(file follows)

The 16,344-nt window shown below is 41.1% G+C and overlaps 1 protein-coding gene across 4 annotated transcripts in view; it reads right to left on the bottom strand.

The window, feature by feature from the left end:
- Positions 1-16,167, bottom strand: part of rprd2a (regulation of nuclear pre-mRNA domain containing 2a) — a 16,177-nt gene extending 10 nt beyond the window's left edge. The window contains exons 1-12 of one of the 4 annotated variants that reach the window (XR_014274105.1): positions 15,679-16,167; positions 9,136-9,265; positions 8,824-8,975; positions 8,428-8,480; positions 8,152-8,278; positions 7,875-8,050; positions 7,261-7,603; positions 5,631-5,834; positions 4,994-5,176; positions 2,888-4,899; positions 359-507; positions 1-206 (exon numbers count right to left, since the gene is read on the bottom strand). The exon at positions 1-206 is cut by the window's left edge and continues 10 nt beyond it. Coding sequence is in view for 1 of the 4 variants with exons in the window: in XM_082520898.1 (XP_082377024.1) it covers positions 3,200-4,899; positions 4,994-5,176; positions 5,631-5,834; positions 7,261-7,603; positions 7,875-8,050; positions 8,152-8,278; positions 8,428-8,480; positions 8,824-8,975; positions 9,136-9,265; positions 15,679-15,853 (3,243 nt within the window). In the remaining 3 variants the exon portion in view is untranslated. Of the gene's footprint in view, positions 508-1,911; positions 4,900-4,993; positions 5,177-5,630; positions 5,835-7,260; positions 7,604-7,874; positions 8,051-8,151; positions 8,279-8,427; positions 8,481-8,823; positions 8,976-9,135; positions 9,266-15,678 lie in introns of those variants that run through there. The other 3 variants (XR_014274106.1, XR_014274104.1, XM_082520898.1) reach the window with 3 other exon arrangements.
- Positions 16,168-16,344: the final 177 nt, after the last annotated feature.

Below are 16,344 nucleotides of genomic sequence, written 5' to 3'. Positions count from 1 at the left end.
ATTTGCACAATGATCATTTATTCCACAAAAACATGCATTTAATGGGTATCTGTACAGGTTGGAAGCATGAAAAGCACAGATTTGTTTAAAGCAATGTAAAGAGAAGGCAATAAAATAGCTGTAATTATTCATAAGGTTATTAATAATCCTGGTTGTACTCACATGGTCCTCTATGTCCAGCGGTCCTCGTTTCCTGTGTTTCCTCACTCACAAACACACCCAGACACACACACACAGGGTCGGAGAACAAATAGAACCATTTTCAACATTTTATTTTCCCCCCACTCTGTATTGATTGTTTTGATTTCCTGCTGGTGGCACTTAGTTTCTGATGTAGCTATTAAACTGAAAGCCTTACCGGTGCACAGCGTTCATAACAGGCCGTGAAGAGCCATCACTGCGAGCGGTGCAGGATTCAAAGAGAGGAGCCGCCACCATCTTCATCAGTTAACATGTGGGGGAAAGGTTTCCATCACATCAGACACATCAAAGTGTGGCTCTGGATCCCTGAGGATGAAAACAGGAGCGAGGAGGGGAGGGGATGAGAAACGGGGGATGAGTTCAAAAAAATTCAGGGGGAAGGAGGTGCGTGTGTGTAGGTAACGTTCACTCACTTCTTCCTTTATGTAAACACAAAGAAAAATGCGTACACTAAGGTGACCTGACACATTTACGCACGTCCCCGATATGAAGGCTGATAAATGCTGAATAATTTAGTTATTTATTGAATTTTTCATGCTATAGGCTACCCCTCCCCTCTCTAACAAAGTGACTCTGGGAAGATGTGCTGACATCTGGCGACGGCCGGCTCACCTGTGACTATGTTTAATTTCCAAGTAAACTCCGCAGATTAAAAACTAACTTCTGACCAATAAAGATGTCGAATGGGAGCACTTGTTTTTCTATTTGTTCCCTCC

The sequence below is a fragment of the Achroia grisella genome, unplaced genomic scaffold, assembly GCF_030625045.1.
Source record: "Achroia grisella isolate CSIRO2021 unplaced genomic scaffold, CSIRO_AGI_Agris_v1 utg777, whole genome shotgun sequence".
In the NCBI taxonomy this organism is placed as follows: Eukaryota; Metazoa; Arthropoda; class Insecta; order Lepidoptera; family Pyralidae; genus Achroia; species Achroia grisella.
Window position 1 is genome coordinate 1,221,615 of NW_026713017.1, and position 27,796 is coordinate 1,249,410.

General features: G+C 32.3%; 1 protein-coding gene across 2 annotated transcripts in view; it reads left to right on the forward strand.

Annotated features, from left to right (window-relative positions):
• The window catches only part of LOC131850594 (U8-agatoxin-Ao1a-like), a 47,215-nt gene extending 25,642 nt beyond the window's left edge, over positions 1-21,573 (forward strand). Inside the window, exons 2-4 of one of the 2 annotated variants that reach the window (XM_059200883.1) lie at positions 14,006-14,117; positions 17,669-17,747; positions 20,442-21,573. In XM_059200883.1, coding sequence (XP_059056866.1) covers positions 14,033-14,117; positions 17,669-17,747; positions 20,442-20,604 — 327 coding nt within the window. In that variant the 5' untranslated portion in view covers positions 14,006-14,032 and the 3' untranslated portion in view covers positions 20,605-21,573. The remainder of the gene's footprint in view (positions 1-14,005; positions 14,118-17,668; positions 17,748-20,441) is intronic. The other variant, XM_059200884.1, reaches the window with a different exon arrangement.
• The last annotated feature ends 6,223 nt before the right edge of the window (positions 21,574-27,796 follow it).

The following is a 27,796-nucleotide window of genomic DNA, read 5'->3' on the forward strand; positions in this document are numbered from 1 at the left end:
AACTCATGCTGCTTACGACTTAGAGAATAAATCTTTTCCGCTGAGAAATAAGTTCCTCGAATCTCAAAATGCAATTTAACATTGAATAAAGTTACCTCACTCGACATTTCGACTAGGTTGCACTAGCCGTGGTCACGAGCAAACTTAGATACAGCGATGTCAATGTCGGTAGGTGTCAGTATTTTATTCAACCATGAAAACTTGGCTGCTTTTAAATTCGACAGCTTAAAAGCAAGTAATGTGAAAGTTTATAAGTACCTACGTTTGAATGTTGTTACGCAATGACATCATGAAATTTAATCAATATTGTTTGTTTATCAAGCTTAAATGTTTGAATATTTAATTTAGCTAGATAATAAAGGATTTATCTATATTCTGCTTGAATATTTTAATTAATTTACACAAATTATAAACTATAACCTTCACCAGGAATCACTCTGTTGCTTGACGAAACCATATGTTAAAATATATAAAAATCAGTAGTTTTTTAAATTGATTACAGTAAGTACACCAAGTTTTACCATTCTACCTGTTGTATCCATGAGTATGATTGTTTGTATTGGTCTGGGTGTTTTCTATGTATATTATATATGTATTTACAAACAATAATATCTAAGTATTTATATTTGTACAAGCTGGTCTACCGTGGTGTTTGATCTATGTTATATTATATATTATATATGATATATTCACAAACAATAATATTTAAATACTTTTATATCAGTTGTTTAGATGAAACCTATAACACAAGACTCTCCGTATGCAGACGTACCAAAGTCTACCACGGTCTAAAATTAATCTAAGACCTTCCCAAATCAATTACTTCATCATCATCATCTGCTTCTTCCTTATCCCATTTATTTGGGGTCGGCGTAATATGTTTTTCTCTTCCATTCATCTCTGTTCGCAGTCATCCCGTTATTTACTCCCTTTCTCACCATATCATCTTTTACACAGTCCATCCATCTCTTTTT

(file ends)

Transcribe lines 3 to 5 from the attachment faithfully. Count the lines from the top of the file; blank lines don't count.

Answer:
- Positions 1-16,167, bottom strand: part of rprd2a (regulation of nuclear pre-mRNA domain containing 2a) — a 16,177-nt gene extending 10 nt beyond the window's left edge. The window contains exons 1-12 of one of the 4 annotated variants that reach the window (XR_014274105.1): positions 15,679-16,167; positions 9,136-9,265; positions 8,824-8,975; positions 8,428-8,480; positions 8,152-8,278; positions 7,875-8,050; positions 7,261-7,603; positions 5,631-5,834; positions 4,994-5,176; positions 2,888-4,899; positions 359-507; positions 1-206 (exon numbers count right to left, since the gene is read on the bottom strand). The exon at positions 1-206 is cut by the window's left edge and continues 10 nt beyond it. Coding sequence is in view for 1 of the 4 variants with exons in the window: in XM_082520898.1 (XP_082377024.1) it covers positions 3,200-4,899; positions 4,994-5,176; positions 5,631-5,834; positions 7,261-7,603; positions 7,875-8,050; positions 8,152-8,278; positions 8,428-8,480; positions 8,824-8,975; positions 9,136-9,265; positions 15,679-15,853 (3,243 nt within the window). In the remaining 3 variants the exon portion in view is untranslated. Of the gene's footprint in view, positions 508-1,911; positions 4,900-4,993; positions 5,177-5,630; positions 5,835-7,260; positions 7,604-7,874; positions 8,051-8,151; positions 8,279-8,427; positions 8,481-8,823; positions 8,976-9,135; positions 9,266-15,678 lie in introns of those variants that run through there. The other 3 variants (XR_014274106.1, XR_014274104.1, XM_082520898.1) reach the window with 3 other exon arrangements.
- Positions 16,168-16,344: the final 177 nt, after the last annotated feature.

Below are 16,344 nucleotides of genomic sequence, written 5' to 3'. Positions count from 1 at the left end.